Technical Change and Gender Wage Inequality: Long-Run Effects of India's Green Revolution

78 Pages Posted: 17 Jun 2019

Date Written: September 12, 2017


New technologies can have distributional consequences that narrow or widen existing inequalities. In this paper, I estimate the effect of India’s Green Revolution on the gender wage gap in village labor markets. Widely considered the country’s most important episode of agricultural technical change, productivity gains from the Green Revolution were due largely to the introduction of high-yielding variety seeds (HYVs). Their sensitivity to water conditions advantaged locations with reliable irrigation access, which I exploit by constructing a novel dataset of historical groundwater resources as a source of exogenous variation in Green Revolution adoption. Using data from 1956-1987 in a difference-in-differences framework, I estimate that groundwater-rich districts experienced large and significant increases in HYV adoption, crop revenues, and cropping intensity. These productivity gains affected labor markets, with male wages rising, but female wages declining, jointly raising the male wage premium an average 17 percent. Additionally, census and microdata results show women substituted away from wage work, and increased their time in unpaid own-farm work and home production. These outcomes are most likely driven by the sharp yield gains achieved with wheat HYVs. As a male labor-biased crop, the expansion of wheat production contributed to declines in female wage labor participation. These findings document how new technology shocks can generate winners and losers, and offers an example of productivity growth that exacerbated gender disparities.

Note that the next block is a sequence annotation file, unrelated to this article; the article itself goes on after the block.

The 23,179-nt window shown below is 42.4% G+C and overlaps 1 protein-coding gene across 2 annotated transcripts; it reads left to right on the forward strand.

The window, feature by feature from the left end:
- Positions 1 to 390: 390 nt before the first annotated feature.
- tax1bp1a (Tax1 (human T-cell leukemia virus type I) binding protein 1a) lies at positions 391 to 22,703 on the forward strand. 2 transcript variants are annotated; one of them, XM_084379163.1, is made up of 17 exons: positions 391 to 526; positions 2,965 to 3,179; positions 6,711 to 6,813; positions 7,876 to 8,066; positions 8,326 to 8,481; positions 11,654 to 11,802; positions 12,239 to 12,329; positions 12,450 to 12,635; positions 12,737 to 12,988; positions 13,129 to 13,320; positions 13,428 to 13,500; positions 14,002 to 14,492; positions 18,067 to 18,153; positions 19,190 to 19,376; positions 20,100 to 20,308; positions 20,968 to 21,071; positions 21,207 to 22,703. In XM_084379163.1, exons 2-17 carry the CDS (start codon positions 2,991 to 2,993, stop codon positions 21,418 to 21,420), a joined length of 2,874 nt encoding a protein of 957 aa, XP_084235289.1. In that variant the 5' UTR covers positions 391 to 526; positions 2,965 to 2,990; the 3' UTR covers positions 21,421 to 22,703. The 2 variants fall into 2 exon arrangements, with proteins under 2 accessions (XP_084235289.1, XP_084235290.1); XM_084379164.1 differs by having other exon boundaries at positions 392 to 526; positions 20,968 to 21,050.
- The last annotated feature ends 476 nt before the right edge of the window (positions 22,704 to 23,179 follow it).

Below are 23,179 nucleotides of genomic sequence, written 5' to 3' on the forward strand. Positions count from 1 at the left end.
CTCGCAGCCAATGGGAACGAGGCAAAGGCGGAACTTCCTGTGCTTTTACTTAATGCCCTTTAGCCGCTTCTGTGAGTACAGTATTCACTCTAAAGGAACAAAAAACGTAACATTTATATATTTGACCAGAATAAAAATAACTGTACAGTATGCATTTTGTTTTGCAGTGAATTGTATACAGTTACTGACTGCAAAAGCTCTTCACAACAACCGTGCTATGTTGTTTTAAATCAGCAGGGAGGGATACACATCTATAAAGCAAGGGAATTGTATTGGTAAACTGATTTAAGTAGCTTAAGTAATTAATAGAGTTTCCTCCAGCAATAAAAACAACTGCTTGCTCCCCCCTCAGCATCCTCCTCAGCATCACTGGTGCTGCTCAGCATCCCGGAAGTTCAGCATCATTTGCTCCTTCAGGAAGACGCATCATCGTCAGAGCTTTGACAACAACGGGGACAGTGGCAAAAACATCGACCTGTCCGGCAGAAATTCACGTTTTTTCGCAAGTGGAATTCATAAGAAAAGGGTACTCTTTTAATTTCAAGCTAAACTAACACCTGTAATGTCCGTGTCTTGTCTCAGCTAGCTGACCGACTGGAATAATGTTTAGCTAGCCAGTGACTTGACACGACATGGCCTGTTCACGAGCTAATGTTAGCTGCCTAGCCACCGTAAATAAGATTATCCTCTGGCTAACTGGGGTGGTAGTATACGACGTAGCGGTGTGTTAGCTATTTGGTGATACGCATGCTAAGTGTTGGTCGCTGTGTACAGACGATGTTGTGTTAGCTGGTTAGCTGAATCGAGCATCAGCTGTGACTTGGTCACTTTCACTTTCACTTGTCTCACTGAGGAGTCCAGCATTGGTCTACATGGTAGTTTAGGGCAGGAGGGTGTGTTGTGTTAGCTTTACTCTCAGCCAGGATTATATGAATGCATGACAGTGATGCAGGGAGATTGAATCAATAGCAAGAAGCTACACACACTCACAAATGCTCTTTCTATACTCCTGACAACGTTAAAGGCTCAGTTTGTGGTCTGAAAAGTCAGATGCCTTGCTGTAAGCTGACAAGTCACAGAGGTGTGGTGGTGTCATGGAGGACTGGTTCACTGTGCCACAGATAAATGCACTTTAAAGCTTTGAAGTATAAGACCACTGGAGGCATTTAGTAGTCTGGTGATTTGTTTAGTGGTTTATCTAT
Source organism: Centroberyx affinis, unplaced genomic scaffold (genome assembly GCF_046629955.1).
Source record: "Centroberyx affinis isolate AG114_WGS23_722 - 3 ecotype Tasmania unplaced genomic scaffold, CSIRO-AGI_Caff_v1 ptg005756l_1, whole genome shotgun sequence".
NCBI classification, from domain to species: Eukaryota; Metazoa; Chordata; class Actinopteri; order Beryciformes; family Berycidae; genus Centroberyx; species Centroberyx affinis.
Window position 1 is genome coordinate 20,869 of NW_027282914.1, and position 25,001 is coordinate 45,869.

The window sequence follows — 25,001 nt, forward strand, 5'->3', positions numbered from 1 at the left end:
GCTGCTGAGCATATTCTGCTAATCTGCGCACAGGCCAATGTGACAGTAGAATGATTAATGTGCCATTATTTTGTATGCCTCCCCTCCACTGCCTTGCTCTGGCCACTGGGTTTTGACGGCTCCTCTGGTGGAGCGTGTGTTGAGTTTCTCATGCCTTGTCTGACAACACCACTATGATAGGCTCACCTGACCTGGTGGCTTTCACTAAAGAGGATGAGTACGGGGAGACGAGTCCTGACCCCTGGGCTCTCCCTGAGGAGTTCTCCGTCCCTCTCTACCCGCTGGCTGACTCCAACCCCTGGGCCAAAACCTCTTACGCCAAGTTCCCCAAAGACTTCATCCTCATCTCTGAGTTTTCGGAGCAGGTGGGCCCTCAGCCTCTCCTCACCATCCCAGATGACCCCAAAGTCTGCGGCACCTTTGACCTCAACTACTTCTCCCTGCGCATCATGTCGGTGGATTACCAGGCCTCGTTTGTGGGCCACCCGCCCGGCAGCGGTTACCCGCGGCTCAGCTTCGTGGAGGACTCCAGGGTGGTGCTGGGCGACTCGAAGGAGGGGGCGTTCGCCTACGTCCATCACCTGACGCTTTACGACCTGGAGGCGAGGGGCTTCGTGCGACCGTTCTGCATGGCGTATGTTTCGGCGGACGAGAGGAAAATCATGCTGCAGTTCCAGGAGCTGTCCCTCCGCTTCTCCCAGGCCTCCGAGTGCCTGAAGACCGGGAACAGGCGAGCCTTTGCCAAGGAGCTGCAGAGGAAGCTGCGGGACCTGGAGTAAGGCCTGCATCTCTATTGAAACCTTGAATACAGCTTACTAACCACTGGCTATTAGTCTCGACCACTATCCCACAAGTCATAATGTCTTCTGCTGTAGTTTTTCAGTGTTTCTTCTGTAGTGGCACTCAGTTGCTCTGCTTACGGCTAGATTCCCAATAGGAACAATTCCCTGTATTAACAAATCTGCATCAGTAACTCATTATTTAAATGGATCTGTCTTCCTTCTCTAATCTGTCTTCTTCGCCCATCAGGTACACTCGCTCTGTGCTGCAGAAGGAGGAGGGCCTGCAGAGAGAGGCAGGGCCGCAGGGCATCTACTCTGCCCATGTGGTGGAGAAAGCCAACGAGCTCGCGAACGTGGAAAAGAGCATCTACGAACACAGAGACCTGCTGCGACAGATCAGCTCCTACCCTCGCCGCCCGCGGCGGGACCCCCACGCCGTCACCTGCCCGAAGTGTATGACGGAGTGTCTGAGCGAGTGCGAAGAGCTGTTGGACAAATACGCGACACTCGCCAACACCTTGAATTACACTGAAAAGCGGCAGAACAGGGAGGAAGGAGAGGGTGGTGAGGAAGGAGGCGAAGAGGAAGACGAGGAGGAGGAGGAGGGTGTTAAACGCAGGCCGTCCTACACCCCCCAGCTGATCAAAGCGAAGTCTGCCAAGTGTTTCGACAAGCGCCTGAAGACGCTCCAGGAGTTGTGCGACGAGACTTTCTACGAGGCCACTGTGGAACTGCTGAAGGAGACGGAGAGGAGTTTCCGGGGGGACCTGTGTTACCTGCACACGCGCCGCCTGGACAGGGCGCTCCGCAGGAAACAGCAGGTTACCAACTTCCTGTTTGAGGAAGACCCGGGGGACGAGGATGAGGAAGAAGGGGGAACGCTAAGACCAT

Keywords: gender inequality, technical change, agricultural labor, Green Revolution, India, groundwater, irrigation, HYV

JEL Classification: J16, J43, O12, Q16, Q25

Suggested Citation

D'Agostino, Anthony, Technical Change and Gender Wage Inequality: Long-Run Effects of India's Green Revolution (September 12, 2017). Available at SSRN: or

Anthony D'Agostino (Contact Author)

Mathematica ( email )

P.O. Box 2393
Princeton, NJ 08543-2393
United States


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